Turkey poised to announce reform package soon
It has been more than two months since President Recep Tayyip Erdoğan announced that the government would outline crucial reform packages on the economy and judiciary. In a statement this week, Erdoğan said works on the reforms are almost ready to be made public.
Senior officials from the ruling Justice and Development Party (AKP) have said a draft of the Human Rights Action Plan was submitted to Erdoğan and that further deliberations on the blueprint will take place during a meeting next week of the AKP’s central executive body.
Although the timing is not certain, Erdoğan is expected to unveil the reform package in the coming weeks. The government is also planning to resume the Reform Action Group in early February to discuss the future steps it will take on the way to harmonizing the country’s acquis with that of the European Union.
The last two months have shown that undertaking radical steps to ensure judicial impartiality and independence is urgent. Two solid examples illustrate the situation.
On Dec. 22, 2020, the Grand Chamber of the European Court of Human Rights (ECHR) demanded the immediate release of one of the former co-chairs of the Peoples’ Democratic Party (HDP), Selahattin Demirtaş, on the grounds that his rights had been violated under five different categories. Local courts in Turkey have not abided by the ECHR’s ruling in violation of Article 90 of the Turkish Constitution and Article 46 of the European Convention of Human Rights.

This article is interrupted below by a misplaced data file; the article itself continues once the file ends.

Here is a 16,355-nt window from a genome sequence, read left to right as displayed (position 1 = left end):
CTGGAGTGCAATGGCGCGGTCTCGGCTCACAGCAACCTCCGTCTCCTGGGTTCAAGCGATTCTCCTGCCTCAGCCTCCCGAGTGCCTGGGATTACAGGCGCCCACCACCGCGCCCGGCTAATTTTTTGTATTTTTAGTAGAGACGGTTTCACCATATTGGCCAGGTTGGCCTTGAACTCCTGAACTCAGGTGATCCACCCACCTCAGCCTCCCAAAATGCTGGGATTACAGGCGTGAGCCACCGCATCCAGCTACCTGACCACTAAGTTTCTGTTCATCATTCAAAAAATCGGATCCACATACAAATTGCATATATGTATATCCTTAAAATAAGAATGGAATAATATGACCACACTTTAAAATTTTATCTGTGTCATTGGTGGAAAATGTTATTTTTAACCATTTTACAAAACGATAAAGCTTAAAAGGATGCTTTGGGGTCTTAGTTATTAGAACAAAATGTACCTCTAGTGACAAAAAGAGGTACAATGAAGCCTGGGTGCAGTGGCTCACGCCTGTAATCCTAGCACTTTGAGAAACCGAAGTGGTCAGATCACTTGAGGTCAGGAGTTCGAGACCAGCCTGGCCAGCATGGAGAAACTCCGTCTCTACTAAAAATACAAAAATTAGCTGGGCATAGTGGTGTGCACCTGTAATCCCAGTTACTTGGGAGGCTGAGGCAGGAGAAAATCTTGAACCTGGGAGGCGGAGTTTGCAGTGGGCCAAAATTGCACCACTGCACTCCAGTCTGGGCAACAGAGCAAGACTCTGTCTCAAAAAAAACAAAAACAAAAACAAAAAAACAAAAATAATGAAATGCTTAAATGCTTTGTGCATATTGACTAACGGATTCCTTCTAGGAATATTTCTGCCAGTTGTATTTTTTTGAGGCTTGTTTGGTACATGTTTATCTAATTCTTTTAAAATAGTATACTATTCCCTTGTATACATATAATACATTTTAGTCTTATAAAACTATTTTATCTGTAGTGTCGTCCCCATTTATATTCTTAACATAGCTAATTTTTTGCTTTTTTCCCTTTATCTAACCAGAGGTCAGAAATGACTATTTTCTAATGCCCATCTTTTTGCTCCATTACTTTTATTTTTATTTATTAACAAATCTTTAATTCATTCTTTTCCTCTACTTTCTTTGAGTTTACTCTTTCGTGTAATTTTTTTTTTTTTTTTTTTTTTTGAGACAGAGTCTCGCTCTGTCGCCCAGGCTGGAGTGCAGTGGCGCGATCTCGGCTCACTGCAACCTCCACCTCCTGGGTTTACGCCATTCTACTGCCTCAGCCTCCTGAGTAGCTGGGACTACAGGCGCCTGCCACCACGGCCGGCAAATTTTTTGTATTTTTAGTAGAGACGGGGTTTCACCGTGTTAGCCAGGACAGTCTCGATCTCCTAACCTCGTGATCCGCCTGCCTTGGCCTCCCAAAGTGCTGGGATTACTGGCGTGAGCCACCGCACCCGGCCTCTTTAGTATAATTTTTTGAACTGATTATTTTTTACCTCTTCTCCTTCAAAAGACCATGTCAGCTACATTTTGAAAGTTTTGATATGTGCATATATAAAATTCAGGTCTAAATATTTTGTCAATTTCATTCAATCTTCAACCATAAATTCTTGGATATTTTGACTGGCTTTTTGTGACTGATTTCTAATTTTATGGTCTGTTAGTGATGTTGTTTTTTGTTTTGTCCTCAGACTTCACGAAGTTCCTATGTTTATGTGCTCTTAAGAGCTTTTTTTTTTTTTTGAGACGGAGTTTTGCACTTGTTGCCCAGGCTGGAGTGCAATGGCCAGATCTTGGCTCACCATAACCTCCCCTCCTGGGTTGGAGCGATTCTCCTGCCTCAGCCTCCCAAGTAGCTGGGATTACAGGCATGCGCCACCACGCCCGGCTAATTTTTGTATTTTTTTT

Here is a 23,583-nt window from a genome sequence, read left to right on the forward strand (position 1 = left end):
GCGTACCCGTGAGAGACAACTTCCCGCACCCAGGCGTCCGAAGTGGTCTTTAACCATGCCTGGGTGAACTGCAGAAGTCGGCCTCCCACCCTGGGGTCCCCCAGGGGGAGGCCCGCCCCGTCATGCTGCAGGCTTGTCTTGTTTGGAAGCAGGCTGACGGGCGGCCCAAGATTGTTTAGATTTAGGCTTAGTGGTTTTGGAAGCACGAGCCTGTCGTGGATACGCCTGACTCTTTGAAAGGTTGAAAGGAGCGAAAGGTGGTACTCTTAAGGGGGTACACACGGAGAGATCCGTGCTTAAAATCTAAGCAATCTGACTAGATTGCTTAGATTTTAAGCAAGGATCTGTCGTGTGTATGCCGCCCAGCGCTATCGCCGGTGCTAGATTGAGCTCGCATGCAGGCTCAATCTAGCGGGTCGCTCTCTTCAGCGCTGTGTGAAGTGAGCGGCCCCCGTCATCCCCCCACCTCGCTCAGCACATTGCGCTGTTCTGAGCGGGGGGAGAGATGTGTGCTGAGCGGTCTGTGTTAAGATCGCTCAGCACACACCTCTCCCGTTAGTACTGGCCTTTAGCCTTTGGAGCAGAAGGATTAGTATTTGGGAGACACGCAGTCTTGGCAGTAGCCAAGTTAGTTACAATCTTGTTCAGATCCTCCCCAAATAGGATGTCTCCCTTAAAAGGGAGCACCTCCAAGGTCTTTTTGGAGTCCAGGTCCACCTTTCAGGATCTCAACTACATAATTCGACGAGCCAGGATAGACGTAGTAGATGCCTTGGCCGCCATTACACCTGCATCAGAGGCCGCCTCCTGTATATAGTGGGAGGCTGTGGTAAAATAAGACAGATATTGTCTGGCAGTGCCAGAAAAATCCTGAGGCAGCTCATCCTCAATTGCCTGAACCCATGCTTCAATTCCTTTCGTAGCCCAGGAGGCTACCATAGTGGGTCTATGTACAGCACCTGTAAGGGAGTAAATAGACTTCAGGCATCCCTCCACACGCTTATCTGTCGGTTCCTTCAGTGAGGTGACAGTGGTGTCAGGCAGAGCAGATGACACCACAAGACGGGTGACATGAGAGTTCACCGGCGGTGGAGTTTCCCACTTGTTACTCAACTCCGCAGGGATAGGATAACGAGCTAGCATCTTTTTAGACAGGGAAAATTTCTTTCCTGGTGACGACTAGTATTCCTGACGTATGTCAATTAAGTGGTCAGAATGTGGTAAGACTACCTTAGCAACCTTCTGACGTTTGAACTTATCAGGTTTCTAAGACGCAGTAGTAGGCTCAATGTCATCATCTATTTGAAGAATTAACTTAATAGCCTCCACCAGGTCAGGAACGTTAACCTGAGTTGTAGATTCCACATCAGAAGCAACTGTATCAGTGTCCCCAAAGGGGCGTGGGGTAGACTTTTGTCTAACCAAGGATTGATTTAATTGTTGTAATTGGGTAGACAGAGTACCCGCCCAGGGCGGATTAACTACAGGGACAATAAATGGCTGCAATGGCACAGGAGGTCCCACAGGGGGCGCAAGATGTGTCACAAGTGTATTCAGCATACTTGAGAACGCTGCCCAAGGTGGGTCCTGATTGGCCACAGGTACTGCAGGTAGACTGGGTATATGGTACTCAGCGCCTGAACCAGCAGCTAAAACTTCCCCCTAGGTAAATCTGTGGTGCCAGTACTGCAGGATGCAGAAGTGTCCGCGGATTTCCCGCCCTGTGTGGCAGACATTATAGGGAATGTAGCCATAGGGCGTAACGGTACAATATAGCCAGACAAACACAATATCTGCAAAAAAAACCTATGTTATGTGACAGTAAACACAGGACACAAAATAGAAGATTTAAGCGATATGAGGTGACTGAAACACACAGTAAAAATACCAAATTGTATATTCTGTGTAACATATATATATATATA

On Jan. 21, Turkey’s Constitutional Court ruled – for the second time – that the rights of former oppositional lawmaker Enis Berberoğlu, who lost his parliamentary immunity and his seat in parliament due to an ongoing court case against him, were breached.
Under normal conditions, the local court that oversaw Berberoğlu’s case would have to obey the top court’s verdict and direct parliament to restore his parliamentary status. Or the Parliamentary Speaker’s Office would have to take action following the top court’s move. None of this has happened.
The latter example concerned Justice Minister Abdülhamit Gül, who is responsible for the smooth and fair execution of the judicial system in Turkey as well. Speaking to reporters on Jan. 22, Gül said: “The decisions made by the Constitutional Court are binding. Rulings are there to be enforced.”
That exposes how urgent and crucial reforming the judicial system is. It’s known that Turkey has consulted with both the European Union and the Council of Europe while drafting its reforms. One should, therefore, anticipate that the incoming reforms will be in line with the principles of the said organizations, as well as with the case laws of the ECHR.
Both Erdoğan and Gül have drawn attention to the inevitable link between creating an appropriate investment climate and justice in their past statements. They have also admitted the importance of implementing reforms to make the aforementioned link a real and strong one.
For this very reason, all eyes will be on the government’s announcement of the reform package and its implementation.